One of the mysteries of the English language finally explained.
(of a person) finding intelligence sexually attractive or arousing.‘I met a PhD student from Germany who told me that he was sapiosexual’
- ‘In the throes of a passionate sapiosexual infatuation with the senator, she wrote: "Is he too intelligent to be president of the United States?"’
- ‘I definitely remember seeing people who wrote somewhere on their profile that they were sapiosexual.’
- ‘To be honest, in this world everyone is a sapiosexual person.’
- ‘I don't have a type; I am more of a sapiosexual person.’
- ‘We at have possibly grown a little too old to keep it touch with the sapiosexual, flamboyant youth.’
A person who finds intelligence sexually attractive or arousing.‘I'm a sapiosexual and I like to talk’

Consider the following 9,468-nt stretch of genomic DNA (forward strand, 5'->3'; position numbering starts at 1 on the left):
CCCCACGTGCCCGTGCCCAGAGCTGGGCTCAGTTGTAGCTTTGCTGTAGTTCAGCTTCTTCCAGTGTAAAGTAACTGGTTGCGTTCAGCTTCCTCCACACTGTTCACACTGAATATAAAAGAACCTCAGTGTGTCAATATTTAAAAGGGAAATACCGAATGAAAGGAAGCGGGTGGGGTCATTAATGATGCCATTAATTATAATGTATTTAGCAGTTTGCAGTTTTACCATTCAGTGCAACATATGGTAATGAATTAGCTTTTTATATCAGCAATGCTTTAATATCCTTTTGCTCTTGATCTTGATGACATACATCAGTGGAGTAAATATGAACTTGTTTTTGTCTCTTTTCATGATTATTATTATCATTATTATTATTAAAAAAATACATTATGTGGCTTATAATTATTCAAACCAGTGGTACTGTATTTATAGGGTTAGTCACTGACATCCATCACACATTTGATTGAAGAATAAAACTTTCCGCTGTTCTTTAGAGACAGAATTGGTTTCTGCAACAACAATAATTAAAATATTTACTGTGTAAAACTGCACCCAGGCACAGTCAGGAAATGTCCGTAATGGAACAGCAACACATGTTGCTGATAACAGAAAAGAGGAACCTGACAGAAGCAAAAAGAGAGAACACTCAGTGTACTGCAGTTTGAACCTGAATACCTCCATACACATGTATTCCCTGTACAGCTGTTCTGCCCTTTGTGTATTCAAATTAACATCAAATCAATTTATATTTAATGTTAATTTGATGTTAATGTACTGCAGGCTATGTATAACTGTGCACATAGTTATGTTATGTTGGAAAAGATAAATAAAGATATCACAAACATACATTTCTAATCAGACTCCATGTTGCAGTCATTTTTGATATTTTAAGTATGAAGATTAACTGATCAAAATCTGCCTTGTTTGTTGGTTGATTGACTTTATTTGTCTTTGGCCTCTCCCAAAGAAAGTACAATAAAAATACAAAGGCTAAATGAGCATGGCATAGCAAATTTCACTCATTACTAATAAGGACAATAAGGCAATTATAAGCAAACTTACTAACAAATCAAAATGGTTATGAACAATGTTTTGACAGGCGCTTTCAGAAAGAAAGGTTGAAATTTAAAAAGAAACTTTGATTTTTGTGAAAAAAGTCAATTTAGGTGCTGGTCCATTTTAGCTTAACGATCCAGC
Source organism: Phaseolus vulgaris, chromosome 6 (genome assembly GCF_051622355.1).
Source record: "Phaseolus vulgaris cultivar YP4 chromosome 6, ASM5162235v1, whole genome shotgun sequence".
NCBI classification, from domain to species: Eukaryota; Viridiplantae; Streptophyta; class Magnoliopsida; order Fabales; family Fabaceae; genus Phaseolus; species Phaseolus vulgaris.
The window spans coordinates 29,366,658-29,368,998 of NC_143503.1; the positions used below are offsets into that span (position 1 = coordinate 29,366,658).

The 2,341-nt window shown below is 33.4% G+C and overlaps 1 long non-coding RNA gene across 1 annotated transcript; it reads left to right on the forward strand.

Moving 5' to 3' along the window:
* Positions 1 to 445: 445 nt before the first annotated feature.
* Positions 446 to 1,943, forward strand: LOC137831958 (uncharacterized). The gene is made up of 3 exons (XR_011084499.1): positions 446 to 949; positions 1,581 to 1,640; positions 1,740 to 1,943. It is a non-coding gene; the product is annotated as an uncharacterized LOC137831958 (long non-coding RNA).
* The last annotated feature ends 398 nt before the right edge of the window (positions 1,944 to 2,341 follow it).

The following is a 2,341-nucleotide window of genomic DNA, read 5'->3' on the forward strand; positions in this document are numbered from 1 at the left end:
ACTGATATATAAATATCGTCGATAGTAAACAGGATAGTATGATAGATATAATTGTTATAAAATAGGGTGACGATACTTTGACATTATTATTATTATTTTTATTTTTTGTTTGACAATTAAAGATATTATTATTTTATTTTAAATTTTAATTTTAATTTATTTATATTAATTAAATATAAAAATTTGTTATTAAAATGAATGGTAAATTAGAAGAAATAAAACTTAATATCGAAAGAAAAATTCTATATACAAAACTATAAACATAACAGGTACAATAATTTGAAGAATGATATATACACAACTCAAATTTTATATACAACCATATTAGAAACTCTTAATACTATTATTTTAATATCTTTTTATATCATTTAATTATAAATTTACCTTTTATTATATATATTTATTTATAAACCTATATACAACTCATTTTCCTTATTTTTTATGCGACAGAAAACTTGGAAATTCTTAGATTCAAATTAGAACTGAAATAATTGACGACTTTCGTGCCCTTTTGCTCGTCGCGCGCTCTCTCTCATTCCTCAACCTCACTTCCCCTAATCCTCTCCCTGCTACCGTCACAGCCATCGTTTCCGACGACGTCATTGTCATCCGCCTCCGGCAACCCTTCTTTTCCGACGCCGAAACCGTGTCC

- ‘The Sydney-based human resources consultant describes himself as a sapiosexual and has made up a T-shirt, sweatshirt and cap printed with the words "I love being single" to declare his commitment to the solo life.’
- ‘There's still time to integrate the new words into your vocabulary, which may endear you to the nearest sapiosexual.’
- ‘You might want to reconsider calling yourself a sapiosexual on your online dating profile.’
- ‘He appears to think of himself as a 'sapiosexual'.’
- ‘Some dating profiles say they are looking for 'sapiosexuals'.’
Early 21st century: from Latin sapiens ‘wise’ + sexual, on the model of heterosexual and homosexual.
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